Progress is not linear. Never had this principle been more clear to me than that night.
I honestly never thought I’d find myself here.
Deepest San Francisco was shocking to my teenage brain. I knew I was somewhat naive but thought I could handle this spontaneous trip. My stomach turned with every scene. There was a person with a needle in his arm against the wall of the building. Another was puking in the alley. The people here were existing and I could feel the stagnancy of their situation. It had a smell too. It smelled like city intestines and putrid, seven day old roses. I hated the smell. I wondered if that woman in the gutter had tried getting up. She looked so tired. It looked like the gutter held her. Not lovingly like a mama, but angrily like a magnet refusing to let her go even if she wanted to. The way the men looked at me made my skin crawl. I needed to get to my hotel and soon. I was scared but the shocked portion of me was taking the helm which kept me in motion. Maybe we should go this way? After steering my suitcase around that corner I’d find something even worse. Thus it was that I descended into parts of humanity I hadn’t witnessed up close yet.
The scariest part and the blessed part of this moment were branches of the same tree. We knew where we were headed but we had no idea how to get there. The year 1997 was a bizarre in-between land, after computers became more common and before GPS and cell phones were the norm. It was the time of taxis, trains and addresses. And Lord help you if you didn’t have any of those things correct. I had the name of a hotel and that was it. I was in trouble and I knew it in my bones.
I weaved around the city streets certain that eventually I’d find my way down to Fisherman’s Wharf. The urge to cry was powerful but I refused. Finally, I rounded a corner and saw something familiar.
In the darkest part of a foreign city, on a random corner, in the cold of evening I saw two missionaries from my church. They were standing with scriptures telling these people, the ones who had forgotten or who didn’t care or that we hoped would disappear, that they are loved and known by God.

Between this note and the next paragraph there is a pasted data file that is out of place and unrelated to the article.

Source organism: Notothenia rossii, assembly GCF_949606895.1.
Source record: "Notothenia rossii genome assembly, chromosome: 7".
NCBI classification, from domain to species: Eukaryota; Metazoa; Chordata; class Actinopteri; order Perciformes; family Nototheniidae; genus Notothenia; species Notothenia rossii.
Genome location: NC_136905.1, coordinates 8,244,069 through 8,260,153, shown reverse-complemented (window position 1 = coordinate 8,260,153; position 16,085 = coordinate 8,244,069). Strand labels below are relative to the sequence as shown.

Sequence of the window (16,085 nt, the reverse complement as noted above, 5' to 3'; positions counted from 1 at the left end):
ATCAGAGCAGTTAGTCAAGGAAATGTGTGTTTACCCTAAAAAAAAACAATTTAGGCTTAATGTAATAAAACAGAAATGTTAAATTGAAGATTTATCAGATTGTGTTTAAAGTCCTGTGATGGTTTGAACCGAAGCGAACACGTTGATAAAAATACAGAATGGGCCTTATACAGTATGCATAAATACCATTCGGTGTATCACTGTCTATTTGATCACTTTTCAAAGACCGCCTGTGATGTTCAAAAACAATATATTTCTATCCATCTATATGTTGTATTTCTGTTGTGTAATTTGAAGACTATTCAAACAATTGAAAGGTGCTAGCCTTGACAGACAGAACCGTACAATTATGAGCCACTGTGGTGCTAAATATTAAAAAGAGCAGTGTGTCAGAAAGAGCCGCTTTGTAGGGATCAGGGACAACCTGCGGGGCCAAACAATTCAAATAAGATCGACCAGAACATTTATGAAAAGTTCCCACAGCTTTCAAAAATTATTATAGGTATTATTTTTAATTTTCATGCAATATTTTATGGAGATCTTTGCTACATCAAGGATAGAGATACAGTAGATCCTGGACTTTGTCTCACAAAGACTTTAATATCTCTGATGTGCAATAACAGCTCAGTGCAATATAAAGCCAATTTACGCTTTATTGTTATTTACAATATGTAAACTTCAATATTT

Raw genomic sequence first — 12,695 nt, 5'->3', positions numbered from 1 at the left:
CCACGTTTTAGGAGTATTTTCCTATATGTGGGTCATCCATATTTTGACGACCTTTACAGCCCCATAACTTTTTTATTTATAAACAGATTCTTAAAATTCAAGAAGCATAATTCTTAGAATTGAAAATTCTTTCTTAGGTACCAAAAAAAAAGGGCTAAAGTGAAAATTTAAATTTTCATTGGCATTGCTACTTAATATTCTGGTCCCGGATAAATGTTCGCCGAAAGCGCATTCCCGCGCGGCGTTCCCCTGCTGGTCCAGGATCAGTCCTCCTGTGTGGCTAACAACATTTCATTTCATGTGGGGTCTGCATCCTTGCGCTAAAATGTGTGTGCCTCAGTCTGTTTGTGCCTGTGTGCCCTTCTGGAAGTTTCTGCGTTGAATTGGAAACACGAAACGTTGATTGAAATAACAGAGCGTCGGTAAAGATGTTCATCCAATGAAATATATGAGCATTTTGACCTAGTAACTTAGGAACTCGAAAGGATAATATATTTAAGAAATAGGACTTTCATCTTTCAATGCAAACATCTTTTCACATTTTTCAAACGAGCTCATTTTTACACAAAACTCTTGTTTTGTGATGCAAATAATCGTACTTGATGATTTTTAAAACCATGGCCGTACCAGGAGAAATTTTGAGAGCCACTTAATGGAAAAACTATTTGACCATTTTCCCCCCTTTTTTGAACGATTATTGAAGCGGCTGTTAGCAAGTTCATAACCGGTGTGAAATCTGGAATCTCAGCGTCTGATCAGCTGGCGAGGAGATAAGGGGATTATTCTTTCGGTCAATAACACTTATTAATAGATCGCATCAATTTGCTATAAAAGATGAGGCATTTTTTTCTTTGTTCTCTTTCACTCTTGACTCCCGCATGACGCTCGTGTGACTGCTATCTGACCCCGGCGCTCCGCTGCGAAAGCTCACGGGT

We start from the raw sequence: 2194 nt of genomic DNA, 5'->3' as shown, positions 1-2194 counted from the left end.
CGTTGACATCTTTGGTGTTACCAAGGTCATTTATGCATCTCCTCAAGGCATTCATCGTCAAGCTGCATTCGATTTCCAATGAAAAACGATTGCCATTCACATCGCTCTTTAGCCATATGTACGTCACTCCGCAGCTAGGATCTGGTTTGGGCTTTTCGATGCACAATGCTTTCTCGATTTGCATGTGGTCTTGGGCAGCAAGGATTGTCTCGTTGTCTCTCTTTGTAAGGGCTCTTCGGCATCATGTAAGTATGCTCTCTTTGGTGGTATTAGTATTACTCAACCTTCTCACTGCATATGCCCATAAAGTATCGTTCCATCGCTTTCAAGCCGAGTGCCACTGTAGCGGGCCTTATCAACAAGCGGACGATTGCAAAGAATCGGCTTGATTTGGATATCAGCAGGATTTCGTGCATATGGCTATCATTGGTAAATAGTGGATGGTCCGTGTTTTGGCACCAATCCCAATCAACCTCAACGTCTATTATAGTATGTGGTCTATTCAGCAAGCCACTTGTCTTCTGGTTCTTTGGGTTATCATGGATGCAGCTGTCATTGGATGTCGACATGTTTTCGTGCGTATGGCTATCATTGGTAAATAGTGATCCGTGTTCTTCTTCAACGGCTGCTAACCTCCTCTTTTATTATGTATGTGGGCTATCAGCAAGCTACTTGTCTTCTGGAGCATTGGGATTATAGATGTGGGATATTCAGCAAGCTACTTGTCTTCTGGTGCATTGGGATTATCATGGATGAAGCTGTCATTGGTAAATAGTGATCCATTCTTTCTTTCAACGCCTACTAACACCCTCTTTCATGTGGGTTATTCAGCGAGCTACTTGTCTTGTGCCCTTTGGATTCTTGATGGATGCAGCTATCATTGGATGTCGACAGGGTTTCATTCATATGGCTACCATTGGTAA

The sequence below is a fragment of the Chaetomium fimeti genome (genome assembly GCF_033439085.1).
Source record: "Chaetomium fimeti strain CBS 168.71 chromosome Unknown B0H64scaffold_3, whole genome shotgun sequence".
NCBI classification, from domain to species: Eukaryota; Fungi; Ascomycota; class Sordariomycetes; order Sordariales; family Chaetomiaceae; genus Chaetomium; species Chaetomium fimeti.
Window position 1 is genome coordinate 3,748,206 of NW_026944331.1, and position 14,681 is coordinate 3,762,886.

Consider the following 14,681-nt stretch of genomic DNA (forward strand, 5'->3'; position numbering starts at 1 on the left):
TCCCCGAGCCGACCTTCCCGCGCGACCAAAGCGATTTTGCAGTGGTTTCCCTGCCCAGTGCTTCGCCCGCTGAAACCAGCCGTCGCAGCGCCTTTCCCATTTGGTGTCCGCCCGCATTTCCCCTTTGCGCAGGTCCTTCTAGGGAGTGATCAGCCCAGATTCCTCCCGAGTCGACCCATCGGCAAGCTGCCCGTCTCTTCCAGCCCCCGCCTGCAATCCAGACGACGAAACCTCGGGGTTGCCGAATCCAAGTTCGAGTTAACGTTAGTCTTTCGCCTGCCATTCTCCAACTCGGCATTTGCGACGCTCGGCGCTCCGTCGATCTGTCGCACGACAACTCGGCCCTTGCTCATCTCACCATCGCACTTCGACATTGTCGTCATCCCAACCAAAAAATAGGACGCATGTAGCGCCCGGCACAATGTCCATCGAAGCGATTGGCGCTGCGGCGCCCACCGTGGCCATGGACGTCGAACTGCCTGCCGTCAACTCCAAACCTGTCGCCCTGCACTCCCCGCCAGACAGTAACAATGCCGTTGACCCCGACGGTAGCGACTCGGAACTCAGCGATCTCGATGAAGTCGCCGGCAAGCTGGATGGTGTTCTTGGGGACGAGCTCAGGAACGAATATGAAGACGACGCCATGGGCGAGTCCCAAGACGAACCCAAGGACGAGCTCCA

Then I started to cry.
I walked up to them and said “I am a member of the Church of Jesus Christ and it’s really good to see you.”
Their eyes grew wide.
“I just wanted to say thank you for what you are doing.”
“Are you lost?” they asked.
“Completely but I’ll find my way eventually. Have a good night.”
I shook their hands and walked around the corner feeling buoyed up by the light of connection that I had just felt. Suddenly, I felt my suitcase being taken from my hands as both of the Elders jogged to catch up to me.
“It’s not safe here. Where are you heading?”
I told them. They walked me about four blocks away and put me on a bus.
“Don't get off this bus until the very end. OK?”
I promised I would and thanked them.
The bus doors closed. I sat in a seat next to a person who had a line drawn down their face. Half of them was distinctly male and the other half was female. This entire place was confused and confusing. I looked back out the window at the missionaries. They gave me a thumbs up and said “It’s going to be okay.” I hoped that the smell would leave eventually.
Here’s the deal…Progress is not linear. It weaves, bends, reverts, darkens, brightens, ebbs and flows. One day is brilliant and the next is sunk. Sometimes I miss walking in a straight line. I really miss thinking in a straight line. But that just isn’t the way life works.
Logistically, it makes zero sense that I progress at all. Right?? Back and forth. Up and down. How could you make progress if you’re just back and forth all day? Like a salt n’ pepper shaker, I should be just empty and still on the table.
I am a better version of me than I was a month or decade ago. Time is linear but progress is not.
I eventually found my hotel that day. I had people placed in my path to get me there safely. That happens to me often. The Lord puts people in my life to guide my growth.
But just like in life, that night my progress was not a straight line or direct experience.
Instead of a straight line I got a miracle.
I never met those missionaries again. I wonder if they know that for one night, they were a miracle to the scared girl who couldn't find her way.